Making a historical film is perhaps harder than watching a historical film with a historian. Because believing that the person in front of you is not an actor but a historical document can ruin your viewing pleasure.
Ridley Scott, who should retire by now, challenges historians, especially French historians, in such a way with his Napoleon that every Frenchman seems to be fuming with smoke.
First and foremost, the biggest criticism is about the language of the film. French historians and the French themselves can’t understand why the mighty Napoleon Bonaparte speaks English with an American accent. Moreover, from the very first scene, the film presents historical discrepancies that can lead to debates as if there is a historical document rather than a work of art.
The film opens with a scene of Marie Antoinette’s beheading, not even a magnificent one, but Ridley Scott manages to turn it into a historical document. Just when you’re about to say, “These things happen, it’s fiction,” you are faced with the defense of how a 20-year-old Napoleon, who should look like, could have escaped so easily. As if that’s not enough, his direct targeting of the pyramids during the Egyptian campaign is cutting the rope.
Failure in comedy films can be painful. Instead of laughing at a failed comedy, you might start feeling sorry for the director, screenwriter, and actors. Failure in historical films leads to humor. After a while, you stop looking critically and start laughing. That’s why the humor in Ridley Scott’s Napoleon is not natural and intentional humor, but rather a result of inexperience and crudeness.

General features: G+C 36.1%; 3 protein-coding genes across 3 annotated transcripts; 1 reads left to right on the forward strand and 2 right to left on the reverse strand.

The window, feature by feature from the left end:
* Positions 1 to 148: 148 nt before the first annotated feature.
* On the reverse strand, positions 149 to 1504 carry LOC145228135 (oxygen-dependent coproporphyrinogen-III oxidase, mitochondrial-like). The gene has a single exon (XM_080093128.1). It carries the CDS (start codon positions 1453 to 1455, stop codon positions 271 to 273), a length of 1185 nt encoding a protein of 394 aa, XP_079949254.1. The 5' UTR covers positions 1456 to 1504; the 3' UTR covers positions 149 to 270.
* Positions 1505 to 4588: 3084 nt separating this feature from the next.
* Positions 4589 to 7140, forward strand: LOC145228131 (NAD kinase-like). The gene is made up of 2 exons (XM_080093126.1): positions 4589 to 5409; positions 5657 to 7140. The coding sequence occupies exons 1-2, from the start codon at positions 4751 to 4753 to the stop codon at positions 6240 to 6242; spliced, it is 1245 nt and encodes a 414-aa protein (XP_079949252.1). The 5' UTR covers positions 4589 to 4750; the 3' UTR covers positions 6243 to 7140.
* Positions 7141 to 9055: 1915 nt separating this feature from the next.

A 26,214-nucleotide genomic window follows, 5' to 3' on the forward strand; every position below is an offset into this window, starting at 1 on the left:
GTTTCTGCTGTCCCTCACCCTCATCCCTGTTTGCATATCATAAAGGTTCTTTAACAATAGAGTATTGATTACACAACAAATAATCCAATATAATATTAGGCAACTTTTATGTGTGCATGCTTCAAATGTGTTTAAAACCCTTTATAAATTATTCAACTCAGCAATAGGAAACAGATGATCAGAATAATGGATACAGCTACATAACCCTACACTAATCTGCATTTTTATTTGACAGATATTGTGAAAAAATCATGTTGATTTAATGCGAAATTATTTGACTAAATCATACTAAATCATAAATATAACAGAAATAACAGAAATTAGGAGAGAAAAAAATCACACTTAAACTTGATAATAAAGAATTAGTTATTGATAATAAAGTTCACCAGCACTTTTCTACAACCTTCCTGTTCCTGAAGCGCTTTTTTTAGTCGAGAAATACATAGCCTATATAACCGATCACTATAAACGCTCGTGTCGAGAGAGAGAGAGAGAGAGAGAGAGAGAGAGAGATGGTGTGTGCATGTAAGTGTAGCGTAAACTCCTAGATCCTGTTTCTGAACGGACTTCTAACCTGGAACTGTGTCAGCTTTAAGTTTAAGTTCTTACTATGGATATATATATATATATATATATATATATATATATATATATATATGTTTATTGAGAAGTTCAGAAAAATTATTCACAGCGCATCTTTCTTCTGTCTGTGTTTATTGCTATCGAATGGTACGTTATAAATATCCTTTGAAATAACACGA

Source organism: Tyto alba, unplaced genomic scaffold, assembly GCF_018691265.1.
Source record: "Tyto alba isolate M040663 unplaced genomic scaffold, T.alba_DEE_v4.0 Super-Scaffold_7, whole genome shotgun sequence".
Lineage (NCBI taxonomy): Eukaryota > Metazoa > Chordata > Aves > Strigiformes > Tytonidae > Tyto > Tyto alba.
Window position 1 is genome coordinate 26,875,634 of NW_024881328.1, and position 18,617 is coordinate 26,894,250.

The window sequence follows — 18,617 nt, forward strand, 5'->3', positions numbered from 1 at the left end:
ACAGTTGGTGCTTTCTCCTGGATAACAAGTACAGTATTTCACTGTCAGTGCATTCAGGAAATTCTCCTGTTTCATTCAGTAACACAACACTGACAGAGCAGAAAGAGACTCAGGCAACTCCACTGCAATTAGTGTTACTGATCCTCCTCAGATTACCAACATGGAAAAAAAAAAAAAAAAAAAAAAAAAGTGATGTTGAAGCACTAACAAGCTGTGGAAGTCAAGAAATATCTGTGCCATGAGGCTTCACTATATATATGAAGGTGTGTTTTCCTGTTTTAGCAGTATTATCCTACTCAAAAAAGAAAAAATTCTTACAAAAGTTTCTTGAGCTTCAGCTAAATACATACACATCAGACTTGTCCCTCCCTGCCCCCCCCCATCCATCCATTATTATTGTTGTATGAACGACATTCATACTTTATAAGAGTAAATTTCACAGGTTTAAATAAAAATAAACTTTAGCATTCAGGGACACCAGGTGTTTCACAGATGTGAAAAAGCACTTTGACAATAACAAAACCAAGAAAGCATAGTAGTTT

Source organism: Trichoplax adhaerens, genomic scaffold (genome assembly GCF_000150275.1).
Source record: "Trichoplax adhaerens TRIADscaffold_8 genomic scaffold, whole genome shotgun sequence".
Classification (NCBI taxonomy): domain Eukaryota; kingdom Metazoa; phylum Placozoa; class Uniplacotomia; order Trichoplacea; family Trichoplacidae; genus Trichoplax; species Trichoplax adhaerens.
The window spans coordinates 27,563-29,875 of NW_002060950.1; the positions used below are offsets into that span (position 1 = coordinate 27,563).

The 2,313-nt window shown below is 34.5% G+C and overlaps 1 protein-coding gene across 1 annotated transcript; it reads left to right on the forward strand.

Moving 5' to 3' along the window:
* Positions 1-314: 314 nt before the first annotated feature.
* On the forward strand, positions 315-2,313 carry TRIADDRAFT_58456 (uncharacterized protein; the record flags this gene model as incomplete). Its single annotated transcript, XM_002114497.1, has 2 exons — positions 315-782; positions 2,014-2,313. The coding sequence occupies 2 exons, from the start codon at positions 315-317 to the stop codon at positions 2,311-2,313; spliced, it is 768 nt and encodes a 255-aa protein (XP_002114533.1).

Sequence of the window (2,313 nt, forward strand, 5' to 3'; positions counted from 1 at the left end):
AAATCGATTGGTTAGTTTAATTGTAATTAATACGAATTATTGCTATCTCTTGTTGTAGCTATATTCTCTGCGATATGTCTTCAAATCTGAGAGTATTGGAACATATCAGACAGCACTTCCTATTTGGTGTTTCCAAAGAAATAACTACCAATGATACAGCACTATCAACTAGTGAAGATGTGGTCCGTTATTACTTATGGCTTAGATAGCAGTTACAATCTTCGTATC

Apologies for diving headfirst into the film. Let’s return to our classic film analysis mode.
The story of the film, focusing on the historical character, tells a story known to almost everyone, regardless of being French, of the rise to power of Napoleon Bonaparte, played by Joaquin Phoenix, and his relationship with Empress Joséphine, played by Vanessa Kirby. Director Scott, especially through detailed battle scenes and showing different aspects of Napoleon’s character, narrates his turbulent marriage with Joséphine.
The film covers Napoleon’s rise from a young army officer during the French Revolution, witnessing the execution of Marie Antoinette, to becoming the Emperor of the French. The director emphasizes Napoleon’s turbulent marriage with Joséphine and explores his complex personal life through detailed battle scenes.
The film also includes the inability of Napoleon and Joséphine to have children, which plays a significant role in their later lives. The film covers Napoleon’s military campaigns, including his victories in Egypt and the Austerlitz Battle against Austrian and Russian forces. However, the film does not shy away from depicting his ruthless tactics, including the disastrous campaign to Russia and the Battle of Waterloo, leading to his exile on Saint Helena.
Napoleon (i.e., our film) has impressive war scenes (kudos to the action scene director) and performances by the lead actors, especially Joaquin Phoenix’s portrayal of Napoleon. But, historical inaccuracies and the film’s length make it hard to be tolerant. Apple even announced that the 2-hour 38-minute version shown in theaters is the “short version,” and a 4-hour director’s cut will be available on the platform. French critics particularly harshly received the film, calling it “lazy, aimless, and boring” and even claiming an anti-French and pro-British bias.